Baseline adenylate content of J774.A1 cells.
Cells that were extracted at low densities had a significantly higher content of total adenylate than cells that were extracted at higher densities (Fig. 6). To our knowledge, this is the first description of an impact of cell density on adenylate content in macrophages. It is well known that senescent cells show a strong reduction in the levels of ribonucleotide triphosphates, including ATP, which are required for nucleotide biosynthesis and hence proliferation (49). This reduction is associated with an increase in the AMP concentration ultimately activating AMPK, which in turn inhibits cell proliferation (57). In our system, despite an increase in the total ATP concentration at low cell densities, the ATP-to-AMP ratio was not influenced because a parallel increase in the AMP concentration was found. This might suggest that at lower cell densities the overall energy demand is increased due to a higher proliferation rate. With increasing cell density, a reduced proliferation rate might decrease the demand for overall ribonucleotide triphosphates.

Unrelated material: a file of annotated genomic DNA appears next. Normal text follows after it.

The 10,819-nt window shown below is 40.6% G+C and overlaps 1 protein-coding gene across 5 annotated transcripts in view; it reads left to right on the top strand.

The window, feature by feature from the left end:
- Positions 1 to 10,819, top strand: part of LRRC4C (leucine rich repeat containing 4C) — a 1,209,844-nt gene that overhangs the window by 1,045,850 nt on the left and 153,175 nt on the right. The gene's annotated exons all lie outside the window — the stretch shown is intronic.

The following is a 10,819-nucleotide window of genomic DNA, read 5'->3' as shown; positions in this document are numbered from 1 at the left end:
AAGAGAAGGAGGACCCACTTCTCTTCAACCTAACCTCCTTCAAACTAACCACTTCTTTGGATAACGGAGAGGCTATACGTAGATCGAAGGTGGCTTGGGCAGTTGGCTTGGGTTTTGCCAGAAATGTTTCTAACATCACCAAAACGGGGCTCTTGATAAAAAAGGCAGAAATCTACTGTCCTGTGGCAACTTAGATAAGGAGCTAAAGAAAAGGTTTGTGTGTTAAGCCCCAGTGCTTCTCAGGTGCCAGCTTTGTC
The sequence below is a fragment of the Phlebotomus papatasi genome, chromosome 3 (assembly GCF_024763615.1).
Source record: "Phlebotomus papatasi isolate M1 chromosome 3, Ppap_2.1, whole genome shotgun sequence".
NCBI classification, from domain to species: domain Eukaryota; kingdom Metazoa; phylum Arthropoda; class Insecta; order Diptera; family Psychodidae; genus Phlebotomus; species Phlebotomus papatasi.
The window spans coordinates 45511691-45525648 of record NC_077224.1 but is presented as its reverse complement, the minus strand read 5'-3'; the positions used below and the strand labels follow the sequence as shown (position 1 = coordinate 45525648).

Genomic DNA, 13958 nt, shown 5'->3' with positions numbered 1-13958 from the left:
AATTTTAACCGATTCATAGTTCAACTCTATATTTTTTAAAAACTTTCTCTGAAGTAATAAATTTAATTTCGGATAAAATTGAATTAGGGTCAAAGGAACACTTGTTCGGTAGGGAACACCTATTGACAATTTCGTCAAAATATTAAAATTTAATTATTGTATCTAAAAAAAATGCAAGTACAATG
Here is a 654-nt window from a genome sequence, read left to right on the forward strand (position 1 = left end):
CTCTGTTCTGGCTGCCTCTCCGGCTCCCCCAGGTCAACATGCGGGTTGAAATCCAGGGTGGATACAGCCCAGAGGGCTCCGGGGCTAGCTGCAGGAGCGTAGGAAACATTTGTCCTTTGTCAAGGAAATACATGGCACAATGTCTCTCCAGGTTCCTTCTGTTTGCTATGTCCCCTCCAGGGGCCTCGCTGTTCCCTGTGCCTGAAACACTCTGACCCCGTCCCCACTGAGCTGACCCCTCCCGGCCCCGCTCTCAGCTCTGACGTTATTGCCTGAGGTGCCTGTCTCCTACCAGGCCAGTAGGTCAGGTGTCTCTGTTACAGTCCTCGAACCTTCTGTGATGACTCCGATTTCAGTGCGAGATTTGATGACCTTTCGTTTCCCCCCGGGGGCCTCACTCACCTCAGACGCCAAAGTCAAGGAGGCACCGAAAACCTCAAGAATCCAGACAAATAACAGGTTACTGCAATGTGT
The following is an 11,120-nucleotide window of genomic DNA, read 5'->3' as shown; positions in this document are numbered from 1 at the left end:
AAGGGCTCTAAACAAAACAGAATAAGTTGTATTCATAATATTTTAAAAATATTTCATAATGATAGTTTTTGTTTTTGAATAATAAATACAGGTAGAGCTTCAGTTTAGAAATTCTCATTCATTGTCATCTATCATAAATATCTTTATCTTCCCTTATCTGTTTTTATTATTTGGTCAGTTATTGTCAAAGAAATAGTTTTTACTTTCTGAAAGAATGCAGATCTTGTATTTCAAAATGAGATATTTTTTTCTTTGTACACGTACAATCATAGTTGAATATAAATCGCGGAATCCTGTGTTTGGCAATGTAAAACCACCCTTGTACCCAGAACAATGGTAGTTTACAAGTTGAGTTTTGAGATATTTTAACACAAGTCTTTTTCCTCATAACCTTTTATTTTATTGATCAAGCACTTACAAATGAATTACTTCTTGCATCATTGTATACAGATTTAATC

Physiological impacts of AICAR vs. P2X7-mediated uptake of AMPS.
Two different routes to alter the effective AMP/ATP were evaluated in this study. The membrane-permeable drug AICAR was used as an indirect means to alter the effective AMP/ATP, whereas P2X7-mediated poration was a more direct approach; i.e., it did not require a cell-dependent conversion to the active molecular species. The effective AMP/ATP obtainable with the direct approach (0.073) is well above that reported to activate the AMPK in vitro (4). However, poration by itself leads to a significant increase in the AMP-to-ATP ratio from 0.021 to 0.052 (Table 1). Therefore, a part of the observed reduction in proliferation after poration could be due to transient AMPK activation by the poration event itself. AMPS is well documented to be a strong activator of the isolated AMPK enzyme in vitro (43), yet there has been no attempt previously to use it in living cells for stimulation of the AMPK cascade due to its impermeability to the cell membrane. The Km of AMPK for AMPS was estimated to be about sixfold lower than for 5′-AMP; therefore, not surprisingly, we found a much greater reduction in overall heat flow when AMPS was present compared with cells porated without the analog (Fig. 8).